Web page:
Frequently Asked Questions
How do students access services?
- Students with disabilities that wish to access services may initiate their request by contacting the Disability Resource Center. Students can expect to meet with a staff member to discuss their academic needs. During this intake process, students will have an opportunity to identify specific academic accommodations and they will be asked to provide current documentation about their disability.
How do students qualify for services?
- Colleges and universities are committed to serving all students with disabilities as defined by federal regulations. A qualified person with a disability means: . . .an individual with a disability who, with or without reasonable modifications to rules, policies, or practices, the removal or architectural, communication, or transportation barriers, or the provision of auxiliary aids and services, meets the essential eligibility requirements for the receipt of services or the participation in programs or activities provided by a public entity.
The federal definition of a disability includes a person who (1) has a physical or mental impairment which substantially limits one or more of such person's major life activities;
(2) has a record of such impairment, or
(3) is regarded as having such impairment.
The student must provide documentation of an impairment and the documentation must show that the impairment restricts his or her ability to perform a major life function in comparison to most people. If a person does not have a physical or mental impairment or has a physical or mental impairment that does not substantially limit a major life activity the person is not entitled to ADA protection.
The determination of whether an individual has a disability under ADA is not based upon the name or diagnosis of the impairment, but rather upon the impact of that impairment on the life of the individual.
How often must a student request services?
- Planned services are provided based upon the requests of the student. Since different classes may require different accommodations it is important to look at a student's needs on a semester by semester basis. Services, therefore, must be requested at least once at the beginning of each semester or at the time a need is identified within a semester.
Why is a diagnosis not enough? Another student has the same diagnosis and gets different accommodations.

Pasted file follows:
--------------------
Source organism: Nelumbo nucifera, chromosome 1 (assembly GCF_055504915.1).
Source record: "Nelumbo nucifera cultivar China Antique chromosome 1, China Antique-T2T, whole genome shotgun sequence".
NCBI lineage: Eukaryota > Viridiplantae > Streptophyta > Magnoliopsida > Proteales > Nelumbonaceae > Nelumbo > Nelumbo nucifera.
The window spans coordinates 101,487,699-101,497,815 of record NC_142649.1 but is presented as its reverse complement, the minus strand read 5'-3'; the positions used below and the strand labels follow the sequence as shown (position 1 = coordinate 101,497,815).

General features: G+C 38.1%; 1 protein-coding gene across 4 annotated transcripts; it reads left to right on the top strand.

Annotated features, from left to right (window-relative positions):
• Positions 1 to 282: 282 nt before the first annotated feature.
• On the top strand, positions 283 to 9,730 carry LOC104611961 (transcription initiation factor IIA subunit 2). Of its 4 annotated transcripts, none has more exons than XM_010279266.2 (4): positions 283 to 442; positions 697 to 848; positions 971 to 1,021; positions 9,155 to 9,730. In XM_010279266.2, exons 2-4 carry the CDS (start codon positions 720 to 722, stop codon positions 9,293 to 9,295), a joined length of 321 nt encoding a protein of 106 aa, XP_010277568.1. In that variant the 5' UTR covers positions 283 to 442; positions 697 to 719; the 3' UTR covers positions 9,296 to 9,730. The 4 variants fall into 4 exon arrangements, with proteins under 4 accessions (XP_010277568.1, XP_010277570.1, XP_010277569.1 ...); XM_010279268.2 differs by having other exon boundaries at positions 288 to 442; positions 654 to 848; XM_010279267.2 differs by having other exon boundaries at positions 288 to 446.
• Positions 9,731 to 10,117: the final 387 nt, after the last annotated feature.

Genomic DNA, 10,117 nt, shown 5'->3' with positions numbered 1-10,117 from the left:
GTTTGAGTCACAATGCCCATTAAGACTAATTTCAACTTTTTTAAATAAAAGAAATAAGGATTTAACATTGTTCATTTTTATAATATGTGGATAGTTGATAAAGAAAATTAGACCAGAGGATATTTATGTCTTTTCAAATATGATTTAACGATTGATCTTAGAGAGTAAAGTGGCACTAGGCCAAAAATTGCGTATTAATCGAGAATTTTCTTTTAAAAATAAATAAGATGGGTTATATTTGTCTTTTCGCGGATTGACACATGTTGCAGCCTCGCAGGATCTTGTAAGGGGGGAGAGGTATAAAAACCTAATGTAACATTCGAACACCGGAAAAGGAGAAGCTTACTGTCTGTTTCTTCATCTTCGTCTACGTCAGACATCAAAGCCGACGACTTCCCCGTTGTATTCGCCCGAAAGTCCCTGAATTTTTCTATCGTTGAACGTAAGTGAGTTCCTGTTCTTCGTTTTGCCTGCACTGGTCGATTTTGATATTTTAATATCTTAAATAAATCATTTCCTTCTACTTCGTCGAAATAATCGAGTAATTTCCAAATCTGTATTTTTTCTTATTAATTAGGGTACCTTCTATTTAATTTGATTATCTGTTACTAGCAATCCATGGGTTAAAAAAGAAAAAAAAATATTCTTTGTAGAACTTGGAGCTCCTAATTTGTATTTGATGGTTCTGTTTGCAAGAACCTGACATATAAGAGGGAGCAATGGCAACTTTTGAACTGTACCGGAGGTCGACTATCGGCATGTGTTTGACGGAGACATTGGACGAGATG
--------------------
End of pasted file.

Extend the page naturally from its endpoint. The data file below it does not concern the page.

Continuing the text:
- The use of accommodations in post-secondary institutions is based upon more than just the diagnosis of a disability. It is based upon the severity of impact (Functional Impact) on a major life activity. This is why documentation for a post-secondary institution has to provide more information that just a diagnosis and must address the severity of impact. Another student with the same disability may be impacted differently by his disability; therefore, all accommodations are viewed on a case by case basis.
My parents have always taken care of my accommodations with the school. Can't they bring in the documentation and handle this for me?
- No. Students at post-secondary institutions are considered adults. The agreement for services needs to be made with the person requesting the services and not at the request of a third party. The federal laws and FERPA are very clear that institutions are not to communicate to anyone but the student about that individual's academic progress and/or disability related needs.
Are there special classes or programs designed just for students with learning disabilities?
- No. The purpose of the accommodations is to provide each student with equal access to the information and course content. Given these accommodations a student who is otherwise qualified should be able to be successful within the context of a normal classroom setting.
Is there someone who will help me obtain accommodations if I run into problems?
- Yes. Go to the Disability Resource Center in DePaolo Hall (campus map) or to the person with whom you arranged your accommodations. They will assist you in trying to resolve any conflicts that may arise.
Why can't I just do my work at home and come to class when I feel like it?
- While in some classes attendance may not be a critical issue, in many classes it is considered to be a critical component of the curriculum. Examples would be when learning is a hands-on experience, involves group dynamics or interaction, and extends beyond just textbook knowledge of a subject. Many times some flexibility in an attendance policy might be negotiated with an instructor but in some cases that may not be possible.